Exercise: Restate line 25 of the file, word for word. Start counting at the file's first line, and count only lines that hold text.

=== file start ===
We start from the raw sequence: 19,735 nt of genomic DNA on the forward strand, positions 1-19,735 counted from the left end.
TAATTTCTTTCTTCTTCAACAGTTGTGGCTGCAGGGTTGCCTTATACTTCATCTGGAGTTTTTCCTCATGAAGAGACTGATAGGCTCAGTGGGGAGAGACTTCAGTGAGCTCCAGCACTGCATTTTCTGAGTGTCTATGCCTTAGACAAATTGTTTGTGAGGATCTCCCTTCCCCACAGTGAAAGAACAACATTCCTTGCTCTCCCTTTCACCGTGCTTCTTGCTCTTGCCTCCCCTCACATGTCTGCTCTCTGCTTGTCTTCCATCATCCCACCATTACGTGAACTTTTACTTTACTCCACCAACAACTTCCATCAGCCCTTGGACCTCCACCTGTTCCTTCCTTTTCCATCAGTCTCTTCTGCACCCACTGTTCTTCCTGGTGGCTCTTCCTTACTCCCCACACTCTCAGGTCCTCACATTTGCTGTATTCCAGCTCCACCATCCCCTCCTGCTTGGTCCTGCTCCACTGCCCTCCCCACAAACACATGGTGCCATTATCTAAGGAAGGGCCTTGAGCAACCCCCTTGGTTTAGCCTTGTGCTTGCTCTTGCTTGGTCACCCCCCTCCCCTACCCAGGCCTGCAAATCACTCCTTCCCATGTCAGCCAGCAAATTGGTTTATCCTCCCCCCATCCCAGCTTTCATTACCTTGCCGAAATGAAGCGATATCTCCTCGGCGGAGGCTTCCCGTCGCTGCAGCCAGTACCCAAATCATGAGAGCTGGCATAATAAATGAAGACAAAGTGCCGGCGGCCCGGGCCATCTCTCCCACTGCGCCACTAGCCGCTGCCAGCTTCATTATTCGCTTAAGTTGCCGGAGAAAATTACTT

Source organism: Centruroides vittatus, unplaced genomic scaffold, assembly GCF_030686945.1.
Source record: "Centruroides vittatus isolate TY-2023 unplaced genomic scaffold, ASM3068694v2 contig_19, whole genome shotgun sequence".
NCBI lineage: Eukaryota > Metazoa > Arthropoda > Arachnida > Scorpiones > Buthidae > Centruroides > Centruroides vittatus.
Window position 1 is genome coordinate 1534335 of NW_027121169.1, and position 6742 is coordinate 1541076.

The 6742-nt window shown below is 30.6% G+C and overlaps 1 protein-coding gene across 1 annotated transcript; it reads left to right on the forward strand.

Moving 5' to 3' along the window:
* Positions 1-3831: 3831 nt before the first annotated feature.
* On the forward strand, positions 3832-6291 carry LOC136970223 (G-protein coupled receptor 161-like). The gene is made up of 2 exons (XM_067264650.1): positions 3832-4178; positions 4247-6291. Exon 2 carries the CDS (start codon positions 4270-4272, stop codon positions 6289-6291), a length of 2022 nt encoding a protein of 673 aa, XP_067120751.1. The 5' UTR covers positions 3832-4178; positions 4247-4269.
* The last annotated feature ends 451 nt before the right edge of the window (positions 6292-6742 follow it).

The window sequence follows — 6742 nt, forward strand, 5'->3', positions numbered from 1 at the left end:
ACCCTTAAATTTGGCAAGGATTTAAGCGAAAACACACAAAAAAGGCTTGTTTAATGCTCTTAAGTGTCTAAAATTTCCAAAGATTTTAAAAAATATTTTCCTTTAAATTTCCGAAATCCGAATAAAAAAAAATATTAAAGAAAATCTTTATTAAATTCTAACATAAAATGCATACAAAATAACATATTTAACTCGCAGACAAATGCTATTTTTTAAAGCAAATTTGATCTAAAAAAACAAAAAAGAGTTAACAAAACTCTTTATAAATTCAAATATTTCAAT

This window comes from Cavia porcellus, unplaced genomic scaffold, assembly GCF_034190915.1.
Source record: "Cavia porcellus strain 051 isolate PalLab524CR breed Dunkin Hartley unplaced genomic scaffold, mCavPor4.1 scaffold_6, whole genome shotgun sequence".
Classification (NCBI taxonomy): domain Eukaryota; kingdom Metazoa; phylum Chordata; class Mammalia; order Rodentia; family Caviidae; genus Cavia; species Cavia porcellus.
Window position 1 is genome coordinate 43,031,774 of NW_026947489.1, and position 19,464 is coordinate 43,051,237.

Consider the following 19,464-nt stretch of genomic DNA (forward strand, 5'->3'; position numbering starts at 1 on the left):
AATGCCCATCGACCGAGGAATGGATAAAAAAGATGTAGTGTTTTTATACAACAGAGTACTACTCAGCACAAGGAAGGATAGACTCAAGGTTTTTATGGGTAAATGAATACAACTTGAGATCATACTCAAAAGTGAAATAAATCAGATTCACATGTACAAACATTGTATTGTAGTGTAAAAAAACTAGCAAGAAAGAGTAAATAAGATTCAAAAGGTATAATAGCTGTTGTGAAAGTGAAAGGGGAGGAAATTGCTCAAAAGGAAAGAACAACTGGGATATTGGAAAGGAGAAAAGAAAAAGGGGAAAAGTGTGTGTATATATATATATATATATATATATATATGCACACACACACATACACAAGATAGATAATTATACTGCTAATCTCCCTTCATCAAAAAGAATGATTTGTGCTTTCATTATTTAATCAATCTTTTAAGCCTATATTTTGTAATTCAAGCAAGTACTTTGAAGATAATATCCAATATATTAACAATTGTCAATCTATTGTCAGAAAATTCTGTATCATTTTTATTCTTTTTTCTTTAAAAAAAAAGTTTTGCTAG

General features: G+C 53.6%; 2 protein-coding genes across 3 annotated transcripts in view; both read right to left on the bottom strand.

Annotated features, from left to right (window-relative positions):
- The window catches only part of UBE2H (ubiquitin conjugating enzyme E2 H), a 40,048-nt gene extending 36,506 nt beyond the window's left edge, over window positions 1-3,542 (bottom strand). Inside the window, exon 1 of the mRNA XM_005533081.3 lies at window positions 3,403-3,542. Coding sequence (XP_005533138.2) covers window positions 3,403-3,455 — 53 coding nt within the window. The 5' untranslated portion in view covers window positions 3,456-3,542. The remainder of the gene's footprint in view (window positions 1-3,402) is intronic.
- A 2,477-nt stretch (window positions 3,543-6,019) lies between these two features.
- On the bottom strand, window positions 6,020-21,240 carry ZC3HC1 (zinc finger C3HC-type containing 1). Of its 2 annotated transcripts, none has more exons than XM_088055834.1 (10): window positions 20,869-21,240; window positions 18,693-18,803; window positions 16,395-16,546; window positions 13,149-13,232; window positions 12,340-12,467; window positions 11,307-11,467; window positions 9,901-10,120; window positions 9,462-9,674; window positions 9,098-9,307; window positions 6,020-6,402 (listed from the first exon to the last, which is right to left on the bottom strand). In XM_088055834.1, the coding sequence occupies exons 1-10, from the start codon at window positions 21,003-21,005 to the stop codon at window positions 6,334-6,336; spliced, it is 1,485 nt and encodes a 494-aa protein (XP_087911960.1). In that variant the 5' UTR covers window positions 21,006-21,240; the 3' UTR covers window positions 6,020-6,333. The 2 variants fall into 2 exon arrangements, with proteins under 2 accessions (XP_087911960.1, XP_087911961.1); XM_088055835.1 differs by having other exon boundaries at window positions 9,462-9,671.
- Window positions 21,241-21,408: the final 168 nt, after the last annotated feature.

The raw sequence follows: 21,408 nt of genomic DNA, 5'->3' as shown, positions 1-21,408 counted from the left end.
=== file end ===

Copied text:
- Window positions 21,241-21,408: the final 168 nt, after the last annotated feature.